Semi-Autonomous Driving With ProPILOT Assist
ProPILOT Assist is Nissan’s foray into autonomous drive technology. Notably, Nissan is the first Japanese automaker to introduce a system which can (under certain conditions) fully automate steering, throttle and brakes.
ProPILOT Assist is based on Intel’s Mobileye, whilst it uses Nissan’s own image processing technology. It is already available on Nissan’s Serena and X-Trail in Japan, and will now be incorporated in the new LEAF. ProPILOT Assist has undergone extensive testing on US roads, with more than 50,000 miles (~80,500 km) racked up.
Once engaged on the highway, ProPILOT Assist with Intelligent Cruise Control (ICC) automatically follows a car in front at a preset distance and speed. The system also keeps the car in the middle of the lane by reading lane markers and controlling steering. It can even bring the vehicle to a complete stop, based on traffic conditions, and keep it there. For safety, the driver must keep their hands on the steering wheel at all times when ProPILOT Assist is engaged. A warning system will alert the driver if this is not the case.
Currently, ProPILOT Assist can only be used in single-lane traffic on highways. Nissan predicts that ProPILOT Assist will allow semi-autonomous driving on multi-lane highways, and be able to automatically change lanes, in 2018. Further, it should be capable of driving on urban roads and navigating intersections in 2020.
ProPILOT Assist is available as part of the optional Technology Package on the LEAF SV ($2,200 extra) and SL ($650 extra). The Technology Package incorporates quite a few other safety features such as automatic emergency braking (with pedestrian detection) and intelligent lane intervention.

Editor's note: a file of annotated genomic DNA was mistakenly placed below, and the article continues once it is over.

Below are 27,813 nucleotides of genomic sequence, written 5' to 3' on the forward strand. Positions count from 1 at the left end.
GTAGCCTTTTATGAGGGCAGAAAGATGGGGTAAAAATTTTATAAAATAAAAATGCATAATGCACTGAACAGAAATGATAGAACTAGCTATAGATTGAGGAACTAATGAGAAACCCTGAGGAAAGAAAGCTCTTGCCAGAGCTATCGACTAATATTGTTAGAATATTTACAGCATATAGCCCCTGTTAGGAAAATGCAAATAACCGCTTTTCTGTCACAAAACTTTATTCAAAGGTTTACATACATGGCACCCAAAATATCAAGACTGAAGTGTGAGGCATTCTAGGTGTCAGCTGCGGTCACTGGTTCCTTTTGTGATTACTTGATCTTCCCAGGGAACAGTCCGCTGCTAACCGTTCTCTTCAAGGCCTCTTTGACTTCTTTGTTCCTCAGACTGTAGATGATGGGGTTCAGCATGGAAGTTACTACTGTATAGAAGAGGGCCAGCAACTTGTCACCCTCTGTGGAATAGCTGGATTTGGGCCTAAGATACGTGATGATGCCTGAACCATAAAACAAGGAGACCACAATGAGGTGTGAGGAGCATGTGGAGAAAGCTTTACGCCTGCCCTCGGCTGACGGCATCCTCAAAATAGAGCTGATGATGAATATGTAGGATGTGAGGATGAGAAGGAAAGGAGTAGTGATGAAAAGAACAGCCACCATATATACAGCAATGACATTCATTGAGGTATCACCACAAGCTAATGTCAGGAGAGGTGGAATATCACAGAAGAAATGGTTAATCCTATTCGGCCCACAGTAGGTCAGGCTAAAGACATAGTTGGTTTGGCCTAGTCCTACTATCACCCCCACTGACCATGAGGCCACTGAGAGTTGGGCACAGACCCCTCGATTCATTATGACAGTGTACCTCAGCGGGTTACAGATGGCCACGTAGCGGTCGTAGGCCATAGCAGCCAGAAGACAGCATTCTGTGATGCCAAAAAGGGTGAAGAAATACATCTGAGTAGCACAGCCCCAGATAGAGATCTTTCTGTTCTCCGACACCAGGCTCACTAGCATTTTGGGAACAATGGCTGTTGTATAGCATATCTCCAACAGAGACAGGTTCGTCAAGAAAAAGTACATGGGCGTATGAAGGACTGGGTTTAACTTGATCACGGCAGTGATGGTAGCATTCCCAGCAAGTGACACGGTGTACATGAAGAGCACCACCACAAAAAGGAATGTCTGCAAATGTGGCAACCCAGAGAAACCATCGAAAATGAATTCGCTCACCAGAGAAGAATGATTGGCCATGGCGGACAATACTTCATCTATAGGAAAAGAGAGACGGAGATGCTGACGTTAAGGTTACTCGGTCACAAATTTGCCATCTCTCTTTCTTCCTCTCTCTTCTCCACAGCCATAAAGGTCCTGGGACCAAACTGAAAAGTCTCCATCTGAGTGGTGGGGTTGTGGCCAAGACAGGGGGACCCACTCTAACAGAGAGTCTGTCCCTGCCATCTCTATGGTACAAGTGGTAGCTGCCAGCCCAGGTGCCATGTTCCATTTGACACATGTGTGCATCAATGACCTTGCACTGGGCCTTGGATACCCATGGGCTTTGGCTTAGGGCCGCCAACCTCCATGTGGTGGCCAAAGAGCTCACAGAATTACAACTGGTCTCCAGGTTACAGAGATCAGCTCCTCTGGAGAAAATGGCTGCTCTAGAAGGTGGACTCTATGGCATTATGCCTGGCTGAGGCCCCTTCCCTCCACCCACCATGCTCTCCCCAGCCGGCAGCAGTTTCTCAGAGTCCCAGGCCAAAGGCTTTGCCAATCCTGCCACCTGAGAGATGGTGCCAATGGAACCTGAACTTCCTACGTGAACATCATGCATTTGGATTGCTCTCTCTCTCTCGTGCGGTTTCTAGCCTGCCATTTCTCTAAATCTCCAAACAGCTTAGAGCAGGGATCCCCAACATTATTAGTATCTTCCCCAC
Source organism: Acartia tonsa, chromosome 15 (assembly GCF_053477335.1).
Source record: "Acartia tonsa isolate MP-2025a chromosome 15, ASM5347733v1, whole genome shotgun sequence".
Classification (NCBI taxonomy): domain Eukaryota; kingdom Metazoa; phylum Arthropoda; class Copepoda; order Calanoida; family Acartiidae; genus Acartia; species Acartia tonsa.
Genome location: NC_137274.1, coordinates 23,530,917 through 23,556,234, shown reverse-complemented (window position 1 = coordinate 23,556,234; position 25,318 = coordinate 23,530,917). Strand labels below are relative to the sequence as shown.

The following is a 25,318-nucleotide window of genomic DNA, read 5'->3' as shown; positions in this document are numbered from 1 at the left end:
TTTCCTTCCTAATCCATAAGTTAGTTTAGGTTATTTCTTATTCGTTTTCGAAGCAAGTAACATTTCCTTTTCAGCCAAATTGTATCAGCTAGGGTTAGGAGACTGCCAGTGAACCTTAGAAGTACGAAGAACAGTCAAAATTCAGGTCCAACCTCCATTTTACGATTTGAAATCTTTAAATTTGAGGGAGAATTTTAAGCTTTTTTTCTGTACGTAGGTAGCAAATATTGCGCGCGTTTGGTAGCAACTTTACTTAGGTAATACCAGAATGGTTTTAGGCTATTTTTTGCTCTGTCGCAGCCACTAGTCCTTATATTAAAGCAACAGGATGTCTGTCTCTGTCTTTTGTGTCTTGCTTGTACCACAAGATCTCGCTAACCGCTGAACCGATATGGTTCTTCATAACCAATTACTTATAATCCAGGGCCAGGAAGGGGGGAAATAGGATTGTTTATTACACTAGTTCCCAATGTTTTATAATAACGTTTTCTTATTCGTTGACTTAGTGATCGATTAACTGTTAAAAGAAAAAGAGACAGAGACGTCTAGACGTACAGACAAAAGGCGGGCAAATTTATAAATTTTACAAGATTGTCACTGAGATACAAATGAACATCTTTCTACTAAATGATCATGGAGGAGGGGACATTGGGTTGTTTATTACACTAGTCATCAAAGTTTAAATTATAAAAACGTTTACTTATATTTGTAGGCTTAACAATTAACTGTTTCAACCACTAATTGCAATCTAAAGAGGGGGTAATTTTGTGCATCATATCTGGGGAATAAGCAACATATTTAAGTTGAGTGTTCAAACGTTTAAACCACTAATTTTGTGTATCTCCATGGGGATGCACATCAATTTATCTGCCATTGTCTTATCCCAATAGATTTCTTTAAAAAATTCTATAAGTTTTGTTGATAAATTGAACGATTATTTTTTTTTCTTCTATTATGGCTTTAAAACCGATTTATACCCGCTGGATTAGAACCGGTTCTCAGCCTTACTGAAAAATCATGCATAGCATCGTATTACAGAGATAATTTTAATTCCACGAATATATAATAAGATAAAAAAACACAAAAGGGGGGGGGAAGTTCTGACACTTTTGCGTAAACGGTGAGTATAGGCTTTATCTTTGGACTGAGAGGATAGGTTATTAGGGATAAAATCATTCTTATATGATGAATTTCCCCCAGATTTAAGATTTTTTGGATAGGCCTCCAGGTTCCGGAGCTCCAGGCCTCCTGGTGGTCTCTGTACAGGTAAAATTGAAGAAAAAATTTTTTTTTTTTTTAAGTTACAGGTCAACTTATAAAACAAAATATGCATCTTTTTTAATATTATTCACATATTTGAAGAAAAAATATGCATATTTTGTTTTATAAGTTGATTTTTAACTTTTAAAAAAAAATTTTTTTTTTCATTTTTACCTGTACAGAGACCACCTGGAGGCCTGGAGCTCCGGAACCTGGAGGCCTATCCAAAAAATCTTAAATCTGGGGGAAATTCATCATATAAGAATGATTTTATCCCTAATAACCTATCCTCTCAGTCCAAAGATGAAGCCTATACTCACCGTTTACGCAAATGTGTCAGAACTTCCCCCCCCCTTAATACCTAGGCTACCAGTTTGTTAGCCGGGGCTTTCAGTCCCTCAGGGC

Vehicle-to-Home (V2H) & Vehicle-to-Grid (V2G)
Vehicle-to-home technology allows LEAF owners to store surplus solar energy (or cheap electricity from the grid) in their car’s battery pack, and then use it to help power their home in the evening, when electricity prices can be higher.
Or, the stored energy can be used when the electricity supply goes down, such as during a storm. Imagine having 40 kWh at your disposal (enough to power a home for days).
In countries with vehicle-to-grid (V2G) systems in place, EV owners can receive incentives from power companies by supplying energy back to the grid during peak demand, which helps improve grid stability. V2G is currently not offered in the US, unfortunately.
The Nissan LEAF’s Competition
In the US, the next-generation Nissan LEAF faces some stiff competition from General Motors and Tesla. One thing on the LEAF’s side is price — it is $7,505 cheaper than GM’s base Chevy Bolt EV ($37,495), and $5,010 cheaper than the standard Tesla Model 3 ($35,000). The Hyundai Ioniq Electric ($29,500) is actually $490 cheaper than the Nissan LEAF, but it is currently only available to California residents.
Given the LEAF’s budget price, it’s no surprise that its battery is smaller in capacity, and hence its driving range less, than the Bolt and Model 3. Expect an extra 88 miles (142 km) of driving range per charge from the Bolt, while the Model 3 delivers an extra 70 miles (113 km) compared to the LEAF.
The LEAF’s smaller battery, coupled with its less powerful electric motor, means it is a lot slower from 0-60 mph than the Chevy and Tesla. The Bolt is about 1.7 seconds quicker from 0-60 mph, while the Model 3 is around 2.4 seconds quicker than the LEAF.
There is one major caveat with the Tesla Model 3, however. The queue to get your hands on one is long, and it’s apparently getting longer every day. As of July 28, there were 455,000 reservations for the Model 3. Tesla’s website gives an estimated delivery time of 12-18 months if you were to place an order in the US today.
With the US public crying out for a good looking, budget priced EV with decent performance, the new Nissan LEAF should easily outsell its predecessor. The new LEAF has enough driving range to suit most people, and it is even more competitively priced than before. It looks much better too, and it has a lot more get-up-and-go. If you live in the US and are eligible for the $7,500 federal tax credit, you could essentially pick up a brand new Nissan LEAF for $22,490 (minus any further applicable state incentives).
Reiterating Nissan’s commitment to transitioning to electric vehicles, Daniele Schillaci, Executive Vice President of Global Marketing and Sales (EV Division), said, “The new LEAF is the future of Nissan.”